(continuation) The MWA long-term radio sky monitor
(continuation) MWA Observations of Solar Radio Bursts and the Quiet Sun
(continuation) Exploiting the MWA field of view to study scintillation and the structure of turbulence in the Milky Way
(continuation) Monitoring the Galaxy with the MWA
Hancock, Paul & Feng, Lu
(continuation) Search for Variable and Transient Sources in the EOR Fields with the MWA
880 (commensal w/ G0009)
(continuation) A Galactic and Extragalactic All-Sky MWA Survey
(continuation) Epoch of Reionisation
(continuation) Constraining X-ray and Dark Matter heating before the Epoch of Reionization (EoR): Further exploration of systematics in calibration with the MWA
Spectral Line Observation toward Galactic Centre and NGC6334
Authors:Prof. Slava Kitaeff (ICRAR/UWA), Dr. Anish Roshi (NRAO), Prof. John Dickey (U. Tasmania), Dr. Divya Oberoi (MIT/Haystack), Prof Lister Staveley-‐Smith (ICRAR/UWA), Dr. Andrew Walsh (ICRAR/Curtin), Krystal Cook (UWA, student), Dr. Maria Cunningham (UNSW), Dr. A. R. Offringa (ANU), Dr. Paul Jones(UNSW)
Abstract:We propose to observe radio recombination line (RRLs) toward the star-forming complex NGC6334 and Galactic Centre with the MWA. The primary goal of the project is to detect the narrow spectral lines (less than 30 km/sec). We will develop a technique for accurate bandpass calibration that is critical for detection of weak spectral lines as the bandshape changes with pointing. We will also attempt to search for the molecular lines.
A search for circularly polarised emission from exoplanets and ultracool dwarfs
Authors: Dr. Tara Murphy (U. Sydney/CAASTRO), Dr. David Kaplan (UWMilwaukee), Dr. Martin Bell (CASS), Dr. Ramesh Bhat (Curtin/CAASTRO), Dr. Megan DeCesar (UW-Milwaukee), Dr. Paul Hancock (Curtin/CAASTRO), Dr. Emil Lenc (U. Sydney/CAASTRO), Cleo Loi (U. Sydney/CAASTRO), Dr. Andre Offringa (ANU/CAASTRO), Dr. Randall Wayth (Curtin/CAASTRO), Dr. Peter Williams (Harvard CfA)
Abstract:Magnetised extrasolar planets are expected to emit strongly at radio wavelengths, in the same way as magnetised planets in our own solar system. Emission is expected at low radio frequencies tied to the electron gyrofrequency. However, previous searches have all been negative. Any detection would directly constrain the magnetic field strength and geometry. In contrast, a number of ultracool dwarfs show steady and transient radio emission at cm wavelengths which is again directly related to the magnetic field geometry. Understanding the prevalence and properties of such emission will help explain the enhanced activity of ultra-cool dwarfs compared to other classes of stars.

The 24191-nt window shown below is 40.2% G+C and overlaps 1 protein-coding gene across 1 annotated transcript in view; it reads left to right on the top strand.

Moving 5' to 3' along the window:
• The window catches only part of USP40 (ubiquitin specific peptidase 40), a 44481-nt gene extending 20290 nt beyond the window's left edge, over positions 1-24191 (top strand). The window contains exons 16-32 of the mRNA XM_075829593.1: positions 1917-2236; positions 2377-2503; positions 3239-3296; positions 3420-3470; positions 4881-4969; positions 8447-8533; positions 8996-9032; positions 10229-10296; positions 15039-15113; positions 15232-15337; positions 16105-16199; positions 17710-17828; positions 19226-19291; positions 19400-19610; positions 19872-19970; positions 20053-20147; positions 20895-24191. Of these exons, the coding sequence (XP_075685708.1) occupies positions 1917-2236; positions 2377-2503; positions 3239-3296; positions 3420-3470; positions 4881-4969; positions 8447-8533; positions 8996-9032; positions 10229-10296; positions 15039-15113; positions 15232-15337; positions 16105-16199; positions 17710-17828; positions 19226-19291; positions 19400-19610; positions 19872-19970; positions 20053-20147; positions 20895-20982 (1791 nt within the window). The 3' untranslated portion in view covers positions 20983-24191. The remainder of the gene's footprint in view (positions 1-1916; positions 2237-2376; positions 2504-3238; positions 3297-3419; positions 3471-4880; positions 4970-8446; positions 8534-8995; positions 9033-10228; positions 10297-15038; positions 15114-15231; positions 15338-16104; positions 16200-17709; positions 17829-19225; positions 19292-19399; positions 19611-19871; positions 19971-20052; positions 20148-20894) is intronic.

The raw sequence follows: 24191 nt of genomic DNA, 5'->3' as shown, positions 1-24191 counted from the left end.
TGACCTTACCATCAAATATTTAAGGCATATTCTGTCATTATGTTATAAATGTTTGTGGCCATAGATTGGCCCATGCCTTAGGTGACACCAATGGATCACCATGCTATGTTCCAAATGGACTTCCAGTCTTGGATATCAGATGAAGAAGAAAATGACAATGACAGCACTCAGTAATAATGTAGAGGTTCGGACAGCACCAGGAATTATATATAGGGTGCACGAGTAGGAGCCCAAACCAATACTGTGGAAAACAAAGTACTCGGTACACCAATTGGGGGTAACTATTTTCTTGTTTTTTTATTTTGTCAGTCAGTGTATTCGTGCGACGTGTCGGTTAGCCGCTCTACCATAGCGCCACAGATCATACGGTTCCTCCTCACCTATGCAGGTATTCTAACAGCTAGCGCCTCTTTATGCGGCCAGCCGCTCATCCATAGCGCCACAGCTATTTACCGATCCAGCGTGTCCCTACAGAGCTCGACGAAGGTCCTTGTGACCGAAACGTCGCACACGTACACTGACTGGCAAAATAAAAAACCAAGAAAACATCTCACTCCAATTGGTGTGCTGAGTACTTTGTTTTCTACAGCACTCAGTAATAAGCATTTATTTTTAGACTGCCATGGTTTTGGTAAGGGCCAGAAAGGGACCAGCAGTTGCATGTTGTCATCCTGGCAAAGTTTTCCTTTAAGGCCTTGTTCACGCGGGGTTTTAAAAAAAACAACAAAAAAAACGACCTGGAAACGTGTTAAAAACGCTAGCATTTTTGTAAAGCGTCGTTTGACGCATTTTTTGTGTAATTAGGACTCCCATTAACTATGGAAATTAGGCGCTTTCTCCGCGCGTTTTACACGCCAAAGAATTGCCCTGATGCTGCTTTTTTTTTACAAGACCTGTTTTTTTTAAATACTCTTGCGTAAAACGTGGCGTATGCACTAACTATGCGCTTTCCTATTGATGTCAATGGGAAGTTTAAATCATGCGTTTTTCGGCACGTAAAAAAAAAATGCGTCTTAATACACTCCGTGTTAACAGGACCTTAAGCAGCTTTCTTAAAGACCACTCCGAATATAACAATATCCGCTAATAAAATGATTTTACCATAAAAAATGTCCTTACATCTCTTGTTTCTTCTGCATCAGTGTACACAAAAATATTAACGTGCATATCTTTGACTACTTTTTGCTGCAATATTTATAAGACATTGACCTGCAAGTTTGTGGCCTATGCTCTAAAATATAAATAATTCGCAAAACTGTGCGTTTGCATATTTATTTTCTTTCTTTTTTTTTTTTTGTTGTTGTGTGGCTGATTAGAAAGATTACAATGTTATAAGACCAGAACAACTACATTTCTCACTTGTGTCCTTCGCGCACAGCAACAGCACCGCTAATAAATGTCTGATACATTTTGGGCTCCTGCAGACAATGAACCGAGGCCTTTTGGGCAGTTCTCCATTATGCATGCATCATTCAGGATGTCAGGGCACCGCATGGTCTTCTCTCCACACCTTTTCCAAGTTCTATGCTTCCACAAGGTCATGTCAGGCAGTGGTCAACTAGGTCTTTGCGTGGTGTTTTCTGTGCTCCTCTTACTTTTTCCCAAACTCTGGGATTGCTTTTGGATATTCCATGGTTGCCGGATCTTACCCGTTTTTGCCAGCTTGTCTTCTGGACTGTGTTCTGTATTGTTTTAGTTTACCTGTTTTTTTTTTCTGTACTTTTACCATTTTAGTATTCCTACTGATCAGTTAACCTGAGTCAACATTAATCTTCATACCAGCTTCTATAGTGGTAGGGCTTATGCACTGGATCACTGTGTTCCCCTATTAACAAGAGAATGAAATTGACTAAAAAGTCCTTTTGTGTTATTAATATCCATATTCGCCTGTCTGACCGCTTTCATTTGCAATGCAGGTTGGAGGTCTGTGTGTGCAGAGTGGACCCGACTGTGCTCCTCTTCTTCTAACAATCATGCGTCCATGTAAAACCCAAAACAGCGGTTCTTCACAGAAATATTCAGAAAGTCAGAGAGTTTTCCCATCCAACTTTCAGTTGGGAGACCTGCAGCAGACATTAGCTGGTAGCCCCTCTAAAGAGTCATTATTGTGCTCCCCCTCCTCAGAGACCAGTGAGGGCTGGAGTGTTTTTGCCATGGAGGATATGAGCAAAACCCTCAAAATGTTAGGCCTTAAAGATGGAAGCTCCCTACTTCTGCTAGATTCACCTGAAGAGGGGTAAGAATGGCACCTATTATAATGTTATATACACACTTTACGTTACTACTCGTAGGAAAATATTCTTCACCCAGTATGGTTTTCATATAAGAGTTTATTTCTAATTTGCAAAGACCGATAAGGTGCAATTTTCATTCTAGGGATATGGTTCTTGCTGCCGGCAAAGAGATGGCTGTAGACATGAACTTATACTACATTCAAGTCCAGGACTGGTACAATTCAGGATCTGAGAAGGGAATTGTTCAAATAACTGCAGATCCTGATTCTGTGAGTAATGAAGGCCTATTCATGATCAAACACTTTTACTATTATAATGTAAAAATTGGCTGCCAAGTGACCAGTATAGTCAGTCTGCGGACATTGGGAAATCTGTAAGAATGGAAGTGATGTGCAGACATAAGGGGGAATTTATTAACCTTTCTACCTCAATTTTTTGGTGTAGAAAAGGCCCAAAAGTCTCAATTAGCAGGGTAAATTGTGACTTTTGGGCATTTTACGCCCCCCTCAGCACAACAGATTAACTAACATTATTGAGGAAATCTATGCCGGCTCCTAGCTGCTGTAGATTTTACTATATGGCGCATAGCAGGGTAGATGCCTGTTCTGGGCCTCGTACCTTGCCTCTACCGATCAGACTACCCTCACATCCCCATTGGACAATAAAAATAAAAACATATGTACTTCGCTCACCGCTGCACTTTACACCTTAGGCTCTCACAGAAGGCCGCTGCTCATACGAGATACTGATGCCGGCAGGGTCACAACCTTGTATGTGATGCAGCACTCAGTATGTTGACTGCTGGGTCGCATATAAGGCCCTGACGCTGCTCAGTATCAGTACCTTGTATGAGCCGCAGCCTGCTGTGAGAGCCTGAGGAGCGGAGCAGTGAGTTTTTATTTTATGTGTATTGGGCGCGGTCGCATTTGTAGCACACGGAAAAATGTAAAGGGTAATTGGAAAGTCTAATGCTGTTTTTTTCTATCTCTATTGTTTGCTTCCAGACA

Emission at metre wavelengths from these sources is expected to be faint, and the sensitivity of the MWA is limited by confusion. However, as the emission is tied to coherent magnetic structures it is expected to be up to 100% linearly polarized (this has been observed from some ultracool dwarfs). We can therefore take advantage of the much "darker" sky in circular polarization (Stokes V) to conduct a deep search for emission from exoplanets and ultracool dwarfs. This also has the potential to study other source classes: our work with the Radio Sky Monitor has already revealed several pulsars that we have detected in circular polarisation.
We propose to take advantage of the increased sensitivity that Stokes V brings to conduct a survey of two fields to search for highly circularly polarised sources. Both fields contain an exoplanet with predicted radio emission within the detectable range of MWA. There are also several pulsars and a number of ultracool dwarfs in each field. We will observe for a full night to cover a range of cadences, with repeated observations to ensure good coverage of the orbital period of our targets.